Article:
Today marks the 64th anniversary of death Jake Atz, of one of the first Jewish players in Major League Baseball history.
John Jacob Atz, born Jacob Henry Zimmerman in Washington, D.C. (born July 1, 1879 — May 22, 1945) was one of the first Jewish players in Major League Baseball. Early in his career he changed his name from Zimmerman to Atz. Atz was an second baseman for the Washington Senators (1902) and Chicago White Sox (1907-1909). He also was the most successful minor league managers of the 1920s, winning all or parts of the Texas League championship in seven consecutive seasons (1919-25) as skipper of the Fort Worth Panthers.
In four major league seasons, he played in 209 games, had 605 at bats, 64 runs, 132 hits, 21 doubles, three triples, 49 RBIs, 23 stolen bases, 69 walks, a .218 batting average, .304 on-base percentage, .263 slugging percentage, and 33 sacrifice hits.
Atz’ first managerial assignment was the Providence Grays of the East League in 1911, and he failed dismally, losing 69 of 108 games (.361). Three years later, in 1914, he took over Fort Worth. His Panthers had winning records in his first 13 seasons. During their seven-year skein as kings of the Texas League, the Panthers won over 100 games five times – with records of 108-40 (.730) in 1920, 107-51 (.677) in 1921, 109-43 (.717) in 1922, 109-41 (.727) in 1924, and 103-48 (.682) in 1925. In 1926, the Panthers fell to third and Atz would not win another pennant until 1939, with Henderson in the Class C East Texas League, three levels below the Texas League. His career record as a manager in the minors over 27 seasons was 1,972 wins, 1,619 losses (.549), still one of the best winning percentages among longtime minor league skippers.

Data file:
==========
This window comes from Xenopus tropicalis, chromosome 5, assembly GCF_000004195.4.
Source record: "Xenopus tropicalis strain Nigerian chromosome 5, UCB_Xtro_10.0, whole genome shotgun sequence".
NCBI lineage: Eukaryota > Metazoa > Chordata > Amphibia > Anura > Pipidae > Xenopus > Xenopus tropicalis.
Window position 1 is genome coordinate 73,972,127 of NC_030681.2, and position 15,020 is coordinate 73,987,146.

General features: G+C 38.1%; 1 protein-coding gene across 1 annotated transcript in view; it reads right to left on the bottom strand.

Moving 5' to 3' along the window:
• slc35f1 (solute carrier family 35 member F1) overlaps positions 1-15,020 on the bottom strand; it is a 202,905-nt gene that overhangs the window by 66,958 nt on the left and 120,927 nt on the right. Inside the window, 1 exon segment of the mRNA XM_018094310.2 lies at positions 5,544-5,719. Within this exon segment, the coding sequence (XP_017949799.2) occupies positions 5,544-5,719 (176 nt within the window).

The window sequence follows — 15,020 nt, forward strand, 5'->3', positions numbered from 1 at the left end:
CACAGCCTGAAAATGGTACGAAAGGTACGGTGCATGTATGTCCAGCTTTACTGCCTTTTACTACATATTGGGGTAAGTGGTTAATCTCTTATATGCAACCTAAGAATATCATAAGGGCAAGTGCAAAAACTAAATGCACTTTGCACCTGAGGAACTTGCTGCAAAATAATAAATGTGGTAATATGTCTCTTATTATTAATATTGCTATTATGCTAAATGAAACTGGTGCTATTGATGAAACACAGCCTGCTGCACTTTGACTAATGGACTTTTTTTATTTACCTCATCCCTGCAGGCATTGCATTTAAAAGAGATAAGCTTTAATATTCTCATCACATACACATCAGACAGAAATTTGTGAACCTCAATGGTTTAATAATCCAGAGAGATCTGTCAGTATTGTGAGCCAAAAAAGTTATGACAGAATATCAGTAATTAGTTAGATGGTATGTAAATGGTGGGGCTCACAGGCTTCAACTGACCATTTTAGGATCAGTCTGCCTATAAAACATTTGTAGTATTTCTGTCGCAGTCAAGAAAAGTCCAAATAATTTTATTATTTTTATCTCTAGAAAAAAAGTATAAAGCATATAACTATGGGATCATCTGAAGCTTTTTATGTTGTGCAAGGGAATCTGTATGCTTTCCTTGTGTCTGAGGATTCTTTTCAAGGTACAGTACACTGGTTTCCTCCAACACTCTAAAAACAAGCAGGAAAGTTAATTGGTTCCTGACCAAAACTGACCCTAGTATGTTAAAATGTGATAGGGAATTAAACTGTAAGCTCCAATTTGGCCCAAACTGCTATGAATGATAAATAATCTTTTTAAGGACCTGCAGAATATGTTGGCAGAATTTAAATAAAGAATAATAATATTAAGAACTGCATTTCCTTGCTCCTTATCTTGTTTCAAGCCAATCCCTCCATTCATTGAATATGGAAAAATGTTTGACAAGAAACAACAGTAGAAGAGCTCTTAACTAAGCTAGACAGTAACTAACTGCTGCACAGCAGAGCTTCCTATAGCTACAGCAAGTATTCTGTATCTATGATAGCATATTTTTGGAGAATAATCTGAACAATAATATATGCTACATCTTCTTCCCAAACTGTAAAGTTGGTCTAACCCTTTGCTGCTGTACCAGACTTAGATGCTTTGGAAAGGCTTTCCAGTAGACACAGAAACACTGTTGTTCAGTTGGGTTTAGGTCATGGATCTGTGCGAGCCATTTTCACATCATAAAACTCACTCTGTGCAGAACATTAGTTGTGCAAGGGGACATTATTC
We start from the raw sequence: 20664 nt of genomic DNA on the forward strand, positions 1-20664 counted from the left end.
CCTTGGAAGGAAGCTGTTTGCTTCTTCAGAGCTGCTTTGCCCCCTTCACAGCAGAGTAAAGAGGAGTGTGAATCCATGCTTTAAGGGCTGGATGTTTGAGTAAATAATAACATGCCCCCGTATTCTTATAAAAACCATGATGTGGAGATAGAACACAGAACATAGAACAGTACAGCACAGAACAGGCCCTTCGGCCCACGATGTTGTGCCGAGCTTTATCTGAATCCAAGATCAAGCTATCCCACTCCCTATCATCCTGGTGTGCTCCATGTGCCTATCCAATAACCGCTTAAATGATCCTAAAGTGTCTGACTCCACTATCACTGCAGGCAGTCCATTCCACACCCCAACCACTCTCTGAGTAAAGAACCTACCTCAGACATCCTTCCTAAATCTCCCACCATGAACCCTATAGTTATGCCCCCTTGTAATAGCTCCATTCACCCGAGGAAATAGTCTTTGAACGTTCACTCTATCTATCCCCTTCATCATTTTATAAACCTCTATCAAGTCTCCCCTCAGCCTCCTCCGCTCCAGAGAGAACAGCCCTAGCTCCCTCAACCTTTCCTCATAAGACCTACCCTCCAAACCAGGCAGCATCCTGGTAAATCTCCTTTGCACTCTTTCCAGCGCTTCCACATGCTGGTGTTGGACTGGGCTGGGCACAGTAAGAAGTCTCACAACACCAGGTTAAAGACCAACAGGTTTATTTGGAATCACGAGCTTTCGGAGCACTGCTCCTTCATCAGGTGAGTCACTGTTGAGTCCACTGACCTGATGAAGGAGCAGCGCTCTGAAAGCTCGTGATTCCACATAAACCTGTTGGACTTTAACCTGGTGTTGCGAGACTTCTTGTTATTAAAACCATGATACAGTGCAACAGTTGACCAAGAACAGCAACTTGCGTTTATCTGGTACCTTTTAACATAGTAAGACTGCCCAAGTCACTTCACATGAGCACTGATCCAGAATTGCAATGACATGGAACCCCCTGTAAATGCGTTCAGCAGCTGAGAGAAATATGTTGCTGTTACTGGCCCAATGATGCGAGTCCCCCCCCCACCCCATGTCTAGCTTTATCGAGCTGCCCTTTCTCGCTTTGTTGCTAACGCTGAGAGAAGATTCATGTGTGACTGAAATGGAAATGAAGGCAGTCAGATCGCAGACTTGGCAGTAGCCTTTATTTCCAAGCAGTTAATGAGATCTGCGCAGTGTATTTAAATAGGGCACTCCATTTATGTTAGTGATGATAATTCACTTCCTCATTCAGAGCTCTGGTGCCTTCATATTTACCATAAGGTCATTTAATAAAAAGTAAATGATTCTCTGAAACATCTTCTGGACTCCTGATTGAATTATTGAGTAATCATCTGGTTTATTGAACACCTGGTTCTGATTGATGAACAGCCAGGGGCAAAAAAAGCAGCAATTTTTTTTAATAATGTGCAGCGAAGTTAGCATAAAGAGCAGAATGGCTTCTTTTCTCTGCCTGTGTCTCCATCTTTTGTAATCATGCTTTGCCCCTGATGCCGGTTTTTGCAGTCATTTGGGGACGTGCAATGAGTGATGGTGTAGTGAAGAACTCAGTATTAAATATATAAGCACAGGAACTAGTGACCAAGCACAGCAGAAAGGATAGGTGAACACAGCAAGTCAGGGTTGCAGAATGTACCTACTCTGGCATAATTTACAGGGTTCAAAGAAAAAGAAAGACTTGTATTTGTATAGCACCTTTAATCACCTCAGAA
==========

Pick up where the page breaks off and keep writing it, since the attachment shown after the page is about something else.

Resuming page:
He died in New Orleans, Louisiana, at age 65.
Let’s see how the the modern day Jewish ballplayers did yesterday.
Brad Ausmus, C – Los Angeles Dodgers
Brad didn’t play yesterday because the Dodgers were off.
Ryan Braun, OF, 3B – Milwaukee Brewers
Ryan went 2-for-4, including his first triple of the year in yesterday’s Brewers win over the Astros. He drove in his 30th run of the year and scored his 31st run of the year – vert nice balance! His average rose to .326.
But perhaps the highlight of his night was when threw out Astro’s first baseman Lance Berkman at home. Berkman didn’t like the call as was ejected by Umpire Delfin Colon.
Ryan threw home and catcher Jason Kendall tagged Berkman as he slid and touched the plate with his left hand. When Berkman was called out he jumped and screamed in the umpire’s face. Astros Manager Cecil Cooper then ran out of the dugout, pushed Berkman away and started yelling at Colon, who took offense and ejected Cooper as well.
Craig Breslow, P – Oakland A’s
Craig, 28, will be joining his fifth major league team. He was a surprise success in the Twins’ bullpen last season, posting a 1.63 ERA in 42 games after getting claimed off waivers from Cleveland.
Until then, he was probably better known for his academic resume. As mentioned previously in this blog, Craig graduated from Yale and majored in molecular biophysics and biochemistry.
“I’m excited about taking a look at him,” A’s manager Bob Geren said. “He’s a left-handed guy that’s experienced. He’s had some success at this level.”
The A’s had seven right-handed relievers and no lefties for Wednesday’s 7-6 victory over the Rays. Though Geren typically downplays the need for a lefty specialist, he acknowledged it will be convenient having that option with Breslow.
Lefties were hitting .211 against him this season and righties .226. But Breslow has battled control problems in 17 appearances, walking 11 in 141/3 innings
Scott Feldman, P – Texas Rangers
Scott didn’t pitch in yesterday’s Rangers loss to the Tigers.
John Grabow, P, Pittsburgh Pirates
John didn’t pitch in yesterday’s Pirates loss to the Nats.